Biomass-based carbon electrode materials for capacitive deionization: a review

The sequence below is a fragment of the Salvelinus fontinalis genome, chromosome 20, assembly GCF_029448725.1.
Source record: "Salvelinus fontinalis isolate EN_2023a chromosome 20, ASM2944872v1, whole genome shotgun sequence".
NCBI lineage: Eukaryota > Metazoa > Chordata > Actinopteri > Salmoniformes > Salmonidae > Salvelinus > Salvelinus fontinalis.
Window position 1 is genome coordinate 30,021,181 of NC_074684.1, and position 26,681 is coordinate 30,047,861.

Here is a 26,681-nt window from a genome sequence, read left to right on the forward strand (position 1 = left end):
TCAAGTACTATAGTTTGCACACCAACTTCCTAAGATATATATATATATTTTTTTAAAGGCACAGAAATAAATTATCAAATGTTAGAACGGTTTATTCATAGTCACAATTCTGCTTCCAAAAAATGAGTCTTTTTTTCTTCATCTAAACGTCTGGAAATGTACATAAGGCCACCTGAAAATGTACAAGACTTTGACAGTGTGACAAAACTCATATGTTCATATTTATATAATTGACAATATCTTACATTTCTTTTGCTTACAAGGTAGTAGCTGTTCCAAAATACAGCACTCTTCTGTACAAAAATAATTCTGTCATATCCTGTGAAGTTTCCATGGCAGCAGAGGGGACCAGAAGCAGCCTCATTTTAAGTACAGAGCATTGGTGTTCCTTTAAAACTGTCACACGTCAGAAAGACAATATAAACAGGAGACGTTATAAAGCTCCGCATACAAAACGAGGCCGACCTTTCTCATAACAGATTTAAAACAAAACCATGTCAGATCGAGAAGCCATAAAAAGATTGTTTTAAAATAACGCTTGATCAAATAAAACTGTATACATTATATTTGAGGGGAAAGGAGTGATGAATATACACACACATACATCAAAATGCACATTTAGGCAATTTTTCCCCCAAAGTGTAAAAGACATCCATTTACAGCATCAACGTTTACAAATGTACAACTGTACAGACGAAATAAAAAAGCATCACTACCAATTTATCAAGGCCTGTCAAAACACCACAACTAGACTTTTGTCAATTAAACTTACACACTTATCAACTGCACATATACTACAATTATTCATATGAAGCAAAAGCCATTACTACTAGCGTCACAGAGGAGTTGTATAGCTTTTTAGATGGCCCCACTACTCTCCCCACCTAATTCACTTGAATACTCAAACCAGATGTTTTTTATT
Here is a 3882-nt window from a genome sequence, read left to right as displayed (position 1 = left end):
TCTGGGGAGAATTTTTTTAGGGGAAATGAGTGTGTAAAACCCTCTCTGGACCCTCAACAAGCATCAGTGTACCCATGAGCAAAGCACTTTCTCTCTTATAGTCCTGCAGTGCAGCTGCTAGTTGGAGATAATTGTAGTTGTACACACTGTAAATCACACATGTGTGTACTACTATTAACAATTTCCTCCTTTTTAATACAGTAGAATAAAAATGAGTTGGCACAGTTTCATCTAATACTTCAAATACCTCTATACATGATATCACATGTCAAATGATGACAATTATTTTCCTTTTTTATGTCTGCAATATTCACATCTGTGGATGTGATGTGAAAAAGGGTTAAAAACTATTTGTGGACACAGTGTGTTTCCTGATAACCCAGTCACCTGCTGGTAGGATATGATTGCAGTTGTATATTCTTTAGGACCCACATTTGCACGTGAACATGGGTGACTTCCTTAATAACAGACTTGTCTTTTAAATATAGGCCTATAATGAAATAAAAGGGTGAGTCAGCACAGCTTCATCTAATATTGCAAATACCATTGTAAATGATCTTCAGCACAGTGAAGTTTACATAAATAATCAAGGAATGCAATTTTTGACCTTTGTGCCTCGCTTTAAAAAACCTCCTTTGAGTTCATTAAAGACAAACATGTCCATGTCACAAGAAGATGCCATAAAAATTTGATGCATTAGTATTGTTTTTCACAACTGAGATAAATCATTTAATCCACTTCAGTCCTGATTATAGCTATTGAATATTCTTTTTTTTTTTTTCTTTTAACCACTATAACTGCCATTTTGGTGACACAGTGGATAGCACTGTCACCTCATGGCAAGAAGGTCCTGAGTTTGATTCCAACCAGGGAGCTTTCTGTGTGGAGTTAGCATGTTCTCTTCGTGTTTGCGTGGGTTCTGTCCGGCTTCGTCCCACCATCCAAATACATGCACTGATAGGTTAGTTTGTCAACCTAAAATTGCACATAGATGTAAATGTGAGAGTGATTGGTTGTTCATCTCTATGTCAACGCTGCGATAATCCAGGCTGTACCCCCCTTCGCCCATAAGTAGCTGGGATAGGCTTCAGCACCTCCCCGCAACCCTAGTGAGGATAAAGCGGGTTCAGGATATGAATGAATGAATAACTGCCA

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Capacitive deionization (CDI) is a promising water purification technology which works by removing salt ions or charged species from aqueous solutions. Currently, most of the research on CDI focuses on the desalination of water with low or moderate salt concentration due to the low salt adsorption capacity of the electrodes. The electrosorption capacity of CDI relies on the structural and textural characteristics of the electrode materials. The cost of electrode materials, the complicated synthesis methods, and the environmental concerns arising from material synthesis steps hinder the development of large-scale CDI units. By considering the good electrical conductivity, high specific surface area (SSA), porous structure, availability, mass production, and cost, porous carbon derived from biomass materials may be a promising CDI electrode material. This review presents an update on carbon nanomaterials derived from various biomasses for CDI electrodes. It covers different synthesis methods and the electrosorption performance of each material and discusses the impact of the SSA and porous structure of the materials on desalination. This review shows that a variety of biomass materials can be used to synthesize cost-effective CDI electrode materials with different structures and good desalination performance. It also shows that diverse precursors and synthesis routes have significant influences on the properties and performance of the resulting carbon electrodes. Additionally, the performance of CDI does not depend only on BET surface area and pore structure but also on the applied voltage, initial concentration of the feed solution, and mass, as well as the capacitance of the electrodes.